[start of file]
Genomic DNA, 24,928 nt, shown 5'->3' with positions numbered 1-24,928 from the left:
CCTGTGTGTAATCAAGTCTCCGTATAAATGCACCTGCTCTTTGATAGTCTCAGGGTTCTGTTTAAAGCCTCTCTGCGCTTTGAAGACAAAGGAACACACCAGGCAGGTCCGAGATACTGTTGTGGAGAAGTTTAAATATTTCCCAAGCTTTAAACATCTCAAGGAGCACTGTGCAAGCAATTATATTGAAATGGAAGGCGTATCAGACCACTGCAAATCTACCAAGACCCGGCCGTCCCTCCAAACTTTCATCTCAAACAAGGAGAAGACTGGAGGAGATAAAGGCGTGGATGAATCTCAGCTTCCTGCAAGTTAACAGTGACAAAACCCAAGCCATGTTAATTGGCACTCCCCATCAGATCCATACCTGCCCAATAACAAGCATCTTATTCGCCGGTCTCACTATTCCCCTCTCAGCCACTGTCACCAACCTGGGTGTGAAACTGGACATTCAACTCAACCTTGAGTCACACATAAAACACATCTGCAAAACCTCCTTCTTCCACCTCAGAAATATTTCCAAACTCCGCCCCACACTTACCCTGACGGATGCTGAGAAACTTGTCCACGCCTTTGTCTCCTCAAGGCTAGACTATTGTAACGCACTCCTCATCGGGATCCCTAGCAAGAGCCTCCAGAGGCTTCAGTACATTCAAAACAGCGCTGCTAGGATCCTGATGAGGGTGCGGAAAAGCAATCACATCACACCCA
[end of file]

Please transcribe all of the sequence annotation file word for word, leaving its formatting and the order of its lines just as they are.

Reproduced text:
Genomic DNA, 24,928 nt, shown 5'->3' with positions numbered 1-24,928 from the left:
CCTGTGTGTAATCAAGTCTCCGTATAAATGCACCTGCTCTTTGATAGTCTCAGGGTTCTGTTTAAAGCCTCTCTGCGCTTTGAAGACAAAGGAACACACCAGGCAGGTCCGAGATACTGTTGTGGAGAAGTTTAAATATTTCCCAAGCTTTAAACATCTCAAGGAGCACTGTGCAAGCAATTATATTGAAATGGAAGGCGTATCAGACCACTGCAAATCTACCAAGACCCGGCCGTCCCTCCAAACTTTCATCTCAAACAAGGAGAAGACTGGAGGAGATAAAGGCGTGGATGAATCTCAGCTTCCTGCAAGTTAACAGTGACAAAACCCAAGCCATGTTAATTGGCACTCCCCATCAGATCCATACCTGCCCAATAACAAGCATCTTATTCGCCGGTCTCACTATTCCCCTCTCAGCCACTGTCACCAACCTGGGTGTGAAACTGGACATTCAACTCAACCTTGAGTCACACATAAAACACATCTGCAAAACCTCCTTCTTCCACCTCAGAAATATTTCCAAACTCCGCCCCACACTTACCCTGACGGATGCTGAGAAACTTGTCCACGCCTTTGTCTCCTCAAGGCTAGACTATTGTAACGCACTCCTCATCGGGATCCCTAGCAAGAGCCTCCAGAGGCTTCAGTACATTCAAAACAGCGCTGCTAGGATCCTGATGAGGGTGCGGAAAAGCAATCACATCACACCCA